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# Correlation Coefficient Calculator

To find correlation coefficient, fill the required input boxes and click calculate button using correlation coefficient calculator

## Correlation coefficient Calculator

Use the correlation coefficient calculator to find the strength of the relationship between variables using Pearson's and Spearman’s methods.

The main feature of this calculator is its explained result. It contains everything from the basics like the value of the correlation coefficient to the correlation test, graph, and residual normality.

Everything is presented through charts, graphs, and images. It will provide covariance and p-value as well.

## What are correlation and its coefficient?

The correlation is similar to covariance. It can be thought of as the older family member of covariance.

Where covariance provides the direction of a relationship between bivariant data the correlation goes to the next level and gives its numerical representation.

**Correlation coefficient:**

The correlation coefficient is also the same, finding the strength of the relation between the variables and how they affect each other. It is denoted by “r”.

Furthermore, the value of “r” is always between the range of positive and negative one.

- When the value of r is > 0 or equal to one, it means the variables are directly related.
- Conversely, when the value is -1 or less than 0, it depicts the indirect relation.
- Lastly, as expected, a zero correlation coefficient points to the absence of any relation.

**Note: **The significance of the correlation coefficient depends largely on the size of the sample data. The more values, the more significant answer.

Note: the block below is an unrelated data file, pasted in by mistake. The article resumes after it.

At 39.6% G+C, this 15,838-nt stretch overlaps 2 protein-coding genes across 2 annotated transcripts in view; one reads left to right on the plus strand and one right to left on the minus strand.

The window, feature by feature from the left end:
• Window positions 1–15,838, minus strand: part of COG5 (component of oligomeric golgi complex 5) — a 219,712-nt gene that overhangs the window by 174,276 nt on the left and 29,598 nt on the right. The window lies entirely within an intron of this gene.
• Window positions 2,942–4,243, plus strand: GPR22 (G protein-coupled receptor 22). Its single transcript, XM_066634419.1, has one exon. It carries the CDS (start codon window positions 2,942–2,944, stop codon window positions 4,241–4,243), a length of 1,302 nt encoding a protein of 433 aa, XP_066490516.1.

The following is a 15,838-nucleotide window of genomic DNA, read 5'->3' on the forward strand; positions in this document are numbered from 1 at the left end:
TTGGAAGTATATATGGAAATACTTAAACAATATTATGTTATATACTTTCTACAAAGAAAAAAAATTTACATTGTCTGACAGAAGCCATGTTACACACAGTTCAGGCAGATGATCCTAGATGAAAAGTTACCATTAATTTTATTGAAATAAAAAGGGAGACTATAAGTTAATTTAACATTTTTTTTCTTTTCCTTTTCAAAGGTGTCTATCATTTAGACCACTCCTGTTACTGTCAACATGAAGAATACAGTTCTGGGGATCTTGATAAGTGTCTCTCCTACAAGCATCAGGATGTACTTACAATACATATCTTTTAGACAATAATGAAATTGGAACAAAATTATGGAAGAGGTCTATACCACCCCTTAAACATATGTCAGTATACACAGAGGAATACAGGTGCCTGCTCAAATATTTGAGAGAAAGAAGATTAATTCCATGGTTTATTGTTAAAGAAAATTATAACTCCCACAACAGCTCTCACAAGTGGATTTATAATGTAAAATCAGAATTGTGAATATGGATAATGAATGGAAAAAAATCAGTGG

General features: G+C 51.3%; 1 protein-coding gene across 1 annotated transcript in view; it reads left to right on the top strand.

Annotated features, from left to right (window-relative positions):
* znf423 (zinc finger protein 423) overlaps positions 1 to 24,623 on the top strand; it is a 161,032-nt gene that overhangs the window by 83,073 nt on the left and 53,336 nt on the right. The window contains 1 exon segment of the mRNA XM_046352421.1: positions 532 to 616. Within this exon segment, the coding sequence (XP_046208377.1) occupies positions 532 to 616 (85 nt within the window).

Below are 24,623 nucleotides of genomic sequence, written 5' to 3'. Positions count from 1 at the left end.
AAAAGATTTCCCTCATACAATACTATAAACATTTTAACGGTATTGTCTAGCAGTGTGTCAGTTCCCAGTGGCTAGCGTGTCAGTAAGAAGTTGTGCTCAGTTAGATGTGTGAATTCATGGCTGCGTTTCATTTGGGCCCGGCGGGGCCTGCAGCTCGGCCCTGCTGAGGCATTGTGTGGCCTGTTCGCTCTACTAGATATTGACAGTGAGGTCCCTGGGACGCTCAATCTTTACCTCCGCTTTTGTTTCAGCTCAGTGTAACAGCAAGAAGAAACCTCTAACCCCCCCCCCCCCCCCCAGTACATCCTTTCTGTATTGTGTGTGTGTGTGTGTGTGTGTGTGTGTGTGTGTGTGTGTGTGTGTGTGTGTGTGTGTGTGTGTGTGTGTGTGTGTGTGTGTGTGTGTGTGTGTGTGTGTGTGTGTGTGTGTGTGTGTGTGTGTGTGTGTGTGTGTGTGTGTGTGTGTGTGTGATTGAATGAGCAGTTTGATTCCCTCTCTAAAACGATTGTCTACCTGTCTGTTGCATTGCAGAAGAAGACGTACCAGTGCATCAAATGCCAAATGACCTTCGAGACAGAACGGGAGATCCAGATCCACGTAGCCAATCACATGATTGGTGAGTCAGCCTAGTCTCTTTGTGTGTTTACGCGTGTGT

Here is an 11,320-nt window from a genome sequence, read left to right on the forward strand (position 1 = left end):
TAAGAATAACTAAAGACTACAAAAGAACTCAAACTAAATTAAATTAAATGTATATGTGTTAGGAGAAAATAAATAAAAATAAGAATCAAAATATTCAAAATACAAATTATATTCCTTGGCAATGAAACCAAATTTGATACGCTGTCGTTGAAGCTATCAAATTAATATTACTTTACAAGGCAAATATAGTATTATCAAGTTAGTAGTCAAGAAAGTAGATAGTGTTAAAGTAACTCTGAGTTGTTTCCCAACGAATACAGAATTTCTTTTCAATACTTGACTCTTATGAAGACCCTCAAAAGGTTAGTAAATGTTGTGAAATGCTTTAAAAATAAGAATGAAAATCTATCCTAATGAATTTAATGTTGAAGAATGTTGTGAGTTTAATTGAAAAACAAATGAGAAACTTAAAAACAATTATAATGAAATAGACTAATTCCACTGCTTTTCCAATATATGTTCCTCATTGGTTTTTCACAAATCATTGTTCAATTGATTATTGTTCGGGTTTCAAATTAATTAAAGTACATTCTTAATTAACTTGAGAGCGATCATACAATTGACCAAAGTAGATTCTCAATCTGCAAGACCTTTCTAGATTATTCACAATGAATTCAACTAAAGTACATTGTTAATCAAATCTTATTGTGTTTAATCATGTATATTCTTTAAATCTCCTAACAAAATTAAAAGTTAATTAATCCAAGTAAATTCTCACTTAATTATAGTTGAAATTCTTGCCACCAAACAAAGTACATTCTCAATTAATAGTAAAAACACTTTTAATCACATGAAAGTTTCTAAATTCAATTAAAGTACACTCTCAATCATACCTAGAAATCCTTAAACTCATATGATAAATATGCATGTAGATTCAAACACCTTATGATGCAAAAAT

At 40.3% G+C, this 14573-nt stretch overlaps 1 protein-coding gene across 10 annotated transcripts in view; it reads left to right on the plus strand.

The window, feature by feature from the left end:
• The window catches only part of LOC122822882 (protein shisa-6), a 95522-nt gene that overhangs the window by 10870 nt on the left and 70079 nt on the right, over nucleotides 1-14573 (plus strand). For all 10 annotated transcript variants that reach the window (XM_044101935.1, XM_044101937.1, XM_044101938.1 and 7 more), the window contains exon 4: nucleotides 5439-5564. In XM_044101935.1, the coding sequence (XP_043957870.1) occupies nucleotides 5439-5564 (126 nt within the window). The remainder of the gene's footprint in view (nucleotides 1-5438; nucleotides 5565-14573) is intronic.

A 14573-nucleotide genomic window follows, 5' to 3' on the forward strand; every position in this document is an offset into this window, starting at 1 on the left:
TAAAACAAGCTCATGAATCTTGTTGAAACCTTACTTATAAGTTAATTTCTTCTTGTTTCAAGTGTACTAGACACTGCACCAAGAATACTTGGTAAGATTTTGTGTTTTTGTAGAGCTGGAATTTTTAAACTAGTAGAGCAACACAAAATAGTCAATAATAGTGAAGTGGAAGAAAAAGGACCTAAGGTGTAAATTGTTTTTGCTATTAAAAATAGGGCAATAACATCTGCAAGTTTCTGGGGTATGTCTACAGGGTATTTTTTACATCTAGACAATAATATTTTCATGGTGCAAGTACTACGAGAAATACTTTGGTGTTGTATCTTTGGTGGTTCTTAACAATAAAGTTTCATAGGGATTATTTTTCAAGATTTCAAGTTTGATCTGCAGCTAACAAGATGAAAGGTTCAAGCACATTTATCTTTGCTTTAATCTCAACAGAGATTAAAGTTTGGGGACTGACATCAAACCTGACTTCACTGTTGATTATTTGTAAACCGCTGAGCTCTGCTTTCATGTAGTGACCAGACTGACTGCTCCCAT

## Correlation coefficient methods:

The famous and common in use methods are Pearson’s and Spearman’s rank methods. Both are calculated differently. Below is the guide for manual calculations.

**Pearson’s correlation coefficient:**

Named after its inventor, this method uses the given formula:

Here:

- Cov(x,y) is the covariance of both variables.
- sx and sy are standard deviations.

This method is applicable to linear data sets only.

**Spearman’s rank CC:**

Sigma d^{2} means the summation of the square of the difference between ranks.

Spearman’s method can find the correlation of curved data as well.

## How to calculate the correlation coefficient?

The first method is easy. You have to:

- Find the covariance of both variables.
- Calculate the standard deviation of x and y and multiply them.
- Divide the covariance with this value.

**Example: (Pearson’s)**

For the following sets of data, what is the correlation coefficient?

A = (2,8,9,10,1,1)

B = (10,11,7,1,0,1)

**Solution: **

**Step 1:** Find covariance.

N = 6

Mean of X = 5.17

Mean of Y = 5

Putting in the covariance formula.

Cov (x,y) = ∑ (x_{i} - X) (y_{i} - Y) / N - 1

Cov (x,y) = 27 / 5

Cov_{x,y} = 5.40

**Step 2:** Standard deviations of x and y.

**Of X:**

s^{2} = ∑(x_{i} - x̄)^{2}/(N - 1)

s^{2} = (2 - 5.17)^{2} + (8 - 5.17)^{2 }+ (9 - 5.17)^{2} + (10 - 5.17)^{2} + (1 - 5.17)^{2 }+ (1 - 5.17)^{2} / 5

s^{2} = (10.0489 + 8.0089 + 14.6689 + 23.3289 + 17.3889 + 17.3889) / 5

s^{2 }= 18.17

S = 4.26

**Of Y:**

s^{2} = ∑(xi - x̄)2/(N - 1)

s^{2} = (10 - 5)^{2 }+ (11 - 5)^{2} + (7 - 5)^{2} + (1 - 5)^{2} + (0 - 5)^{2} + (1 - 5)^{2} / 5

s^{2} = (25 + 36 + 4 + 16 + 25 + 16) / 5

s^{2} = 24.4

S = 4.94

**Step 3: **Use the Pearson’s formula.

= Cov (x,y) / S_{x} S_{y}

= 5.40 / (4.26)(4.96)

= 5.40 / 21.12

= 0.256

**Example: (Spearman’s)**

For the following set of data, find the spearman’s correlation coefficient.

A = (2,8,9,10,1,3)

B = (10,11,7,1,0,3)

**Solution:**

**Step 1: **Make ranks of the data sets. Rank in the ascending order e.g give the highest number 1st rank and so on.

**Step 2:** Add two more columns. Subtract rank A from rank B and square the difference.

**Step 3: **Add this square.

= 9 + 4 + 1 + 16 + 0 + 0

= 30

**Step 4:** Enter in the formula.

r_{s} = 1 - {6 (30)} /{6(36-1)}

r_{s} = 1 - 0.85

r_{s} = 0.142